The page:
Monthly Archives: November 2011

New Zealand Babywearing Week 2011 Event Wrap Up – Gisborne Babywearing Morning Tea

Event wrap up by event organiser Jacquie Shanks of Cheeky Cherubs:

The event at Mangapapa Playcentre was lovely.  We had 15 ladies attend, all with kidlets in tow (plus myself and Huia).  I did a couple of brief demo’s of the Manduca, Close Baby Carrier (Caboo) and the pouch slings I make and displayed the flyers for them all and the Kozy Carrier (had a Kozy on display too). I had also printed out some of the TICKS safety guidelines so that people could take them as well.

Huia demostrated her wraps (www.huiadesign.org.nz) which was excellent as one lady came along with her wrap but hadn’t used it much as she couldn’t get her bub comfy! So she was able to get the help she needed.

My daughter Bonnie & her friend Izzy drew numbers to select the spot prize winners and handed out prizes to people.  An image of the spot prize winners is below:

I look forward to organising something again next year!!!

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Asian Inspired Baby Carriers

To complete our series on the different types of baby carriers, our last focus is Asian Inspired Carriers. There are two types of carrier within this category:

  • Asian Style which includes Mei Tai (most common & pictured above), Podaegi, Onbuhimo.
  • Soft Structured which includes Beco, Ergo, Manduca and Patapum (baby and toddler size).

Asian Style carriers consist of a rectangular panel with straps:

  • Mei Tai are primarily Chinese in origin.  They have a strap at each corner, two for the waist and two for the shoulders.  Some Mei Tai brands available in NZ are BabyHawk, Little Tree Baby, Kozy Carrier and Snugglez.
  • Podaegi are Korean.  They have a strap at each top corner, which cross under baby to become the bottom support too.
  • Onbuhimo come from Japan, and have straps at the top which thread through a ring at each bottom corner.

A back carry with a Kozy Carrier Mei Tai

The panels can be quite ornate and the straps are usually wide to spread the weight over the body.  The Mei Tai can be worn front and back, but the Podaegi and Onbuhimo are primarily back carriers.  All three types support baby in the desirable squatting/seated position.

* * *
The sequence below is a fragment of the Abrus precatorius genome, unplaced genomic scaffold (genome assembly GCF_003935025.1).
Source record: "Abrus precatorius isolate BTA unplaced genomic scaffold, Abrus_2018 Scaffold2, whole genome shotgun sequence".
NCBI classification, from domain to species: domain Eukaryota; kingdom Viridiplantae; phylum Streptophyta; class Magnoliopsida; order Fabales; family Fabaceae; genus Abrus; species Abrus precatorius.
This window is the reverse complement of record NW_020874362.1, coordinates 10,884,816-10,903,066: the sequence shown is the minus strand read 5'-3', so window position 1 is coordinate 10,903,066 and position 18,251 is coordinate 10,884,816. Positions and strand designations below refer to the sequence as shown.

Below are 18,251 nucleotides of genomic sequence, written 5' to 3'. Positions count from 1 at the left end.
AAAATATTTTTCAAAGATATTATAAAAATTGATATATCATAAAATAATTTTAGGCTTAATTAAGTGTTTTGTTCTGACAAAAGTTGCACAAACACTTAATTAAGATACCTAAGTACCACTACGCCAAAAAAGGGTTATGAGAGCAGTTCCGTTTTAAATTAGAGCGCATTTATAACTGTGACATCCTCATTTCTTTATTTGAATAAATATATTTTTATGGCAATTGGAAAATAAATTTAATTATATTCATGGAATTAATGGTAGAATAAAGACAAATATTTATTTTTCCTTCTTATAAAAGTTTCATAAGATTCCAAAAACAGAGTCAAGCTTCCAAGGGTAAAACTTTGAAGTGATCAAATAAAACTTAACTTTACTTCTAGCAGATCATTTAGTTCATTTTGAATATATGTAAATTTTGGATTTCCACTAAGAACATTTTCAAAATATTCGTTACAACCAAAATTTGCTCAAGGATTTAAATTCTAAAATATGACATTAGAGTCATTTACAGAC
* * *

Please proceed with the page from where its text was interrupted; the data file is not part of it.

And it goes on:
Some people even carry their pets in their carriers like this happy pooch who’s riding in a Kozy Carrier!

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Soft Structured Carriers (SSC) got their original design from Asian Style, but buckles and cinches have been added, and a thick, more structured waistband.  The shoulder straps are very padded, with a chest clip for added security.  The waistband takes the major part of baby’s weight, which is easy to carry on the hips rather than dragging on your shoulders like some carriers.  All of them have a sleep hood either rolled up or tucked in the top edge.

Patapum toddler carrier

There are some differences between the main brands available in New Zealand but essentially they have the same basic design similarities with the straps, buckles, waistband and sleephood.  The Ergo has the shortest panel of them all, and the Toddler Patapum, Beco and Manduca the tallest.  The Manduca has an extendable back panel – you can unzip it from the height of the Ergo to just a little higher than the Beco.

The Beco is the only one with a permanent layer between you and baby, which is really useful for switching baby from front to back without reinstalling them.  The others have nothing between baby and parent. The Ergo needs a separate infant insert if used under around 4 months while the Manduca and Beco come with attached infant inserts so are ‘all in one’ carriers. The Toddler Patapum is recommended for babies from 9-12months – before this they get lost in the panel! The Ergo and Manduca shoulder straps can cross at the back when used in a front carry, but the Beco and Patapum straps can’t.

The Manduca showing how straps can be crossed for a front carry.

Daddies seem to like the no-fuss practicality of the Soft-Structured Carriers when compared to other carrier types.

Asian Style and Soft Structured Carriers are great for spreading baby’s weight over two shoulders – ideal for heavy babies or toddlers and for when you need to wear your baby for long periods of time.  Many can be used over 18kg which makes them good value for money.

There are many great brands available in New Zealand, or you can make your own if you have the time and skill – make sure you reinforce those seams and for a SSC use good quality buckles!

Article written by Jessica Richards, Slingbabies.

All images used with permission from the image owners.